At the heart of this book stands Augusta - Byron's half-sister with whom he had a passionate love affair - and Byron's society wife Annabella. Crane has recreated their meeting - 40 years after the death of Byron at which they argue and declare their motives for the actions and events that have shaped their adult lives. The dialogue is taken entirely from their letters and diaries. It covers Byron's relationship with them both, Augusta's daughter by Bryon - Medora's subsequent incestuous affair with her sister's husband, Annabella's daughter Ada, and the inescapability of of sexual mistakes in 19th century Britain.
David Crane read history and English at Oxford University. He has lectured at universities in America, Holland, Japan and Africa. He is the author of Lord Byron's Jackal, a biography of Edward Trelawny. He lives in London.
'In Lord Byron's Jackal, David Crane brings Edward Trelawny - seaman, scoundrel, friend of Byron and Shelley startlingly to life. Here is a wonderful adventure story about a man who invented himself in the image of the Byronic hero and lived to the hilt the final passionate and violent flowering of Romanticism in the cause of Greek independence.' STELLA TILLYARD 'Fascinating and oddly disturbing, Crane vividly evokes the horror of a revolution in which both sides were equally brutal. His is a complex book, but as a narrative of mingled fraud and genius it is altogether convincing.' Jan Morris, Independent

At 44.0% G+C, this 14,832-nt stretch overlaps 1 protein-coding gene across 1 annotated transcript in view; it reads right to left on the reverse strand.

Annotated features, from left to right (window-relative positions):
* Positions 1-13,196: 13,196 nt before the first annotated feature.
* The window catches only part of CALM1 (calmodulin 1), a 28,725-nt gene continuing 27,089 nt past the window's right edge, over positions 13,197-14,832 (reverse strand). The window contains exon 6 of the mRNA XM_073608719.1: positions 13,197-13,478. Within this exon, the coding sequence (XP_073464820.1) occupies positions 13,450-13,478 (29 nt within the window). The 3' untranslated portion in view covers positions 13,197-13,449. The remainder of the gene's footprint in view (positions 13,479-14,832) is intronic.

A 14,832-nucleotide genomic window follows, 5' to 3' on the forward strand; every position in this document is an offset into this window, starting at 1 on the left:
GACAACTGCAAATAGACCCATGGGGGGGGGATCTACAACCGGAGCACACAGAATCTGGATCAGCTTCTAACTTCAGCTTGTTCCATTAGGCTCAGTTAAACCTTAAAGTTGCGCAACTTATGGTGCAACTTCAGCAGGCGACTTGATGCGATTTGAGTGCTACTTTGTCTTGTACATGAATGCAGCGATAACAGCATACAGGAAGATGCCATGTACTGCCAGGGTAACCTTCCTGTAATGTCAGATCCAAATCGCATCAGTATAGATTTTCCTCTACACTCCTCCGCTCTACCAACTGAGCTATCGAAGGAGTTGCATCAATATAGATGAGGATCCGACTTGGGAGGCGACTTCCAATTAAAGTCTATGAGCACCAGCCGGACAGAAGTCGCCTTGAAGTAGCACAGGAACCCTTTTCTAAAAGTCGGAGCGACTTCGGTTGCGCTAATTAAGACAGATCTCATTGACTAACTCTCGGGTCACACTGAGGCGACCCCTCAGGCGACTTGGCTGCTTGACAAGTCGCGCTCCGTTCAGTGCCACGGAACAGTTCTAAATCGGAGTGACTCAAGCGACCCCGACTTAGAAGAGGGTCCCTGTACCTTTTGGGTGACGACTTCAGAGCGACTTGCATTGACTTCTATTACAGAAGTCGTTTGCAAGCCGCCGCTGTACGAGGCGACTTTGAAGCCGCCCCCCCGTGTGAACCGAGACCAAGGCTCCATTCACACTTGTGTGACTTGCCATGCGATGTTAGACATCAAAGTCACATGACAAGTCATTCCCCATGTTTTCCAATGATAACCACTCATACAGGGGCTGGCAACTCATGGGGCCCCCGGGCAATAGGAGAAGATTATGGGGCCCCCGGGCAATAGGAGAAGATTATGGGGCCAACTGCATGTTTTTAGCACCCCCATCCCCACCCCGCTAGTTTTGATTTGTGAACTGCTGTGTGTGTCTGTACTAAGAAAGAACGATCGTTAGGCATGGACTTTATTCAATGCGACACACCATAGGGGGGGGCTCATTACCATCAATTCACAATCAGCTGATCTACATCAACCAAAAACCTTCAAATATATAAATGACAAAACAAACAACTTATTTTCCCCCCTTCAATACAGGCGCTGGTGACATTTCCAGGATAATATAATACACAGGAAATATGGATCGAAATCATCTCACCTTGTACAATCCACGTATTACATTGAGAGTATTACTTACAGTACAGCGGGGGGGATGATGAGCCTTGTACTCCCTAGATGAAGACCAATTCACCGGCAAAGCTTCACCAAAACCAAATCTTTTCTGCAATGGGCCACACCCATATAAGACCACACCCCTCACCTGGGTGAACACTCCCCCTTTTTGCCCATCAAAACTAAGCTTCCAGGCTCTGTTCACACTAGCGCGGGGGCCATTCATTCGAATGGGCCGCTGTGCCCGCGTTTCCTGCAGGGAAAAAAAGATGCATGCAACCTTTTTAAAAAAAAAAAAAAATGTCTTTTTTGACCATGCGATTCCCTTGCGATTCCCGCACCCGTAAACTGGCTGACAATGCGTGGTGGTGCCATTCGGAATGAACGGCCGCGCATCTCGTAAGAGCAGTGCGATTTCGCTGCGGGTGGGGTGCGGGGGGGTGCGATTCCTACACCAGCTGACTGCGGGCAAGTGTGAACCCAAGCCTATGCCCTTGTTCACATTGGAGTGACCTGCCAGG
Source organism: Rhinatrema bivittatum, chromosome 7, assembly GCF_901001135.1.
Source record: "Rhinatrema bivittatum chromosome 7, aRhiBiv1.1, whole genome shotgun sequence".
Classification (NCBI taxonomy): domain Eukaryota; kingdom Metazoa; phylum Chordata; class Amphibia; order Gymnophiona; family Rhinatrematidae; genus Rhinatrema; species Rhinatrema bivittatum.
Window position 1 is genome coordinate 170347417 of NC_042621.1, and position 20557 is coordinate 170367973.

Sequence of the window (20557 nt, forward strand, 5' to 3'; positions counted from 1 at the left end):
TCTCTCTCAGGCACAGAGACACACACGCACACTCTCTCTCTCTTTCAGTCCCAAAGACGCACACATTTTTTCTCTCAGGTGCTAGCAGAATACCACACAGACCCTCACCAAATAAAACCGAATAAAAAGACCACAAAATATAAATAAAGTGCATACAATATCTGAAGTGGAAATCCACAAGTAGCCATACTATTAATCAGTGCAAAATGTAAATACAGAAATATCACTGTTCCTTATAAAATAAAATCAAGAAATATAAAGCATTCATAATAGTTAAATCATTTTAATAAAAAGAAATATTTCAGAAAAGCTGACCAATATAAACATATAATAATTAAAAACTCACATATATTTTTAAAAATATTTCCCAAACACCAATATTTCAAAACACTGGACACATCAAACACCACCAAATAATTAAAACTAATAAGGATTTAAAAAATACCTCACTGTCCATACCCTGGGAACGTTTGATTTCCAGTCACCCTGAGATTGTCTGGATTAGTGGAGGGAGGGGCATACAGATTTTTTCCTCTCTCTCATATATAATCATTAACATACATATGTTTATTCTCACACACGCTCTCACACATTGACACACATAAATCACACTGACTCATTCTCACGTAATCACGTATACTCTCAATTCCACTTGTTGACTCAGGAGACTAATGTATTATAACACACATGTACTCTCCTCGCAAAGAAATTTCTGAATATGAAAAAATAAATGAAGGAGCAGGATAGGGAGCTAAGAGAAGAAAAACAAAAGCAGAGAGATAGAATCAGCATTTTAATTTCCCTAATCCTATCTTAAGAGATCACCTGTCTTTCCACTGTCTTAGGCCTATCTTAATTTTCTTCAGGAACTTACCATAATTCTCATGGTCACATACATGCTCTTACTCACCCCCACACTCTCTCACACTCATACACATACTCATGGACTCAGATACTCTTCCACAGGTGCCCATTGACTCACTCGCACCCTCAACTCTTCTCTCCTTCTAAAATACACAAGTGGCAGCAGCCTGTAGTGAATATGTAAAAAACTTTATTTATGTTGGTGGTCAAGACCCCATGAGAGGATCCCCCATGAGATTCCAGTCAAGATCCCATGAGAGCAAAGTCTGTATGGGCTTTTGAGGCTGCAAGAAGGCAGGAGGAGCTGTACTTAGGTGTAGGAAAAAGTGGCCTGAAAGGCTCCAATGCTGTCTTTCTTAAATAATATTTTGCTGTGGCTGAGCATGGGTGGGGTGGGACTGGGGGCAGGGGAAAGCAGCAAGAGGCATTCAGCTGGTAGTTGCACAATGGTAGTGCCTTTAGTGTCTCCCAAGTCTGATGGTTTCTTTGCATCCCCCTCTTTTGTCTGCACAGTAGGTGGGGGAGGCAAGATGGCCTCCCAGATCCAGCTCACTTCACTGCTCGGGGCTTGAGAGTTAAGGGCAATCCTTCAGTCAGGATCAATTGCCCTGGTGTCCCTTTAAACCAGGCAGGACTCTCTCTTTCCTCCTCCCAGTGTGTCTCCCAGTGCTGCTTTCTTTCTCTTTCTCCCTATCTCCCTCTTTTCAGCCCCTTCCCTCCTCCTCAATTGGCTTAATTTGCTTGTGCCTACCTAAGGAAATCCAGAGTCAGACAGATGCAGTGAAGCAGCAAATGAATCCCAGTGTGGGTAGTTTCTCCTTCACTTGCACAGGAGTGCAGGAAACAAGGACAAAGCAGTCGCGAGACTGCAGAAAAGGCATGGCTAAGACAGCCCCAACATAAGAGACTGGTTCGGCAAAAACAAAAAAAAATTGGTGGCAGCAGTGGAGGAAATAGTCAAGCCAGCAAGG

David Crane, the author of the acclaimed Lord Byron's Jackal: A Life of Edward John Trelawney, has come up with another off-kilter take on the great poet. Here, Crane re-examines Byron's legacy through the words and lives of the women he loved and left behind. At the heart of this enthralling narrative is the life-long feud between Byron's half-sister Augusta - with whom he had a passionate affair - and his society wife Annabella Milbanke. Crane reconstructs and presents, in playlet form, a meeting between the two women in their old age, years after Byron's death. Through this dramatized meeting he explores the jealousy and vulnerability of all concerned. This is a story full of dubious motives - none more so than Annabella's supposed 'saving' of Augusta and her child Medora, and the twisted revenge she took on them both. Unconventional in its approach, this book brings to the fore the lives of two startlingly different but equally remarkable 19th-century women who might otherwise be doomed to play little more than supporting roles in the oft-overblown drama of Byron's life. In Crane's more than capable hands, the tables are turned. Lord Noel lurks petulantly in the background, preening his feathers. 'You should not have warred with the world,' Madame Stael once warned him. 'It will not do - it is too strong for any individual.' (Kirkus UK)
HarperCollins Publishers Ltd
Annabella Milbanke and the Destruction of the Byrons
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16 b/w plates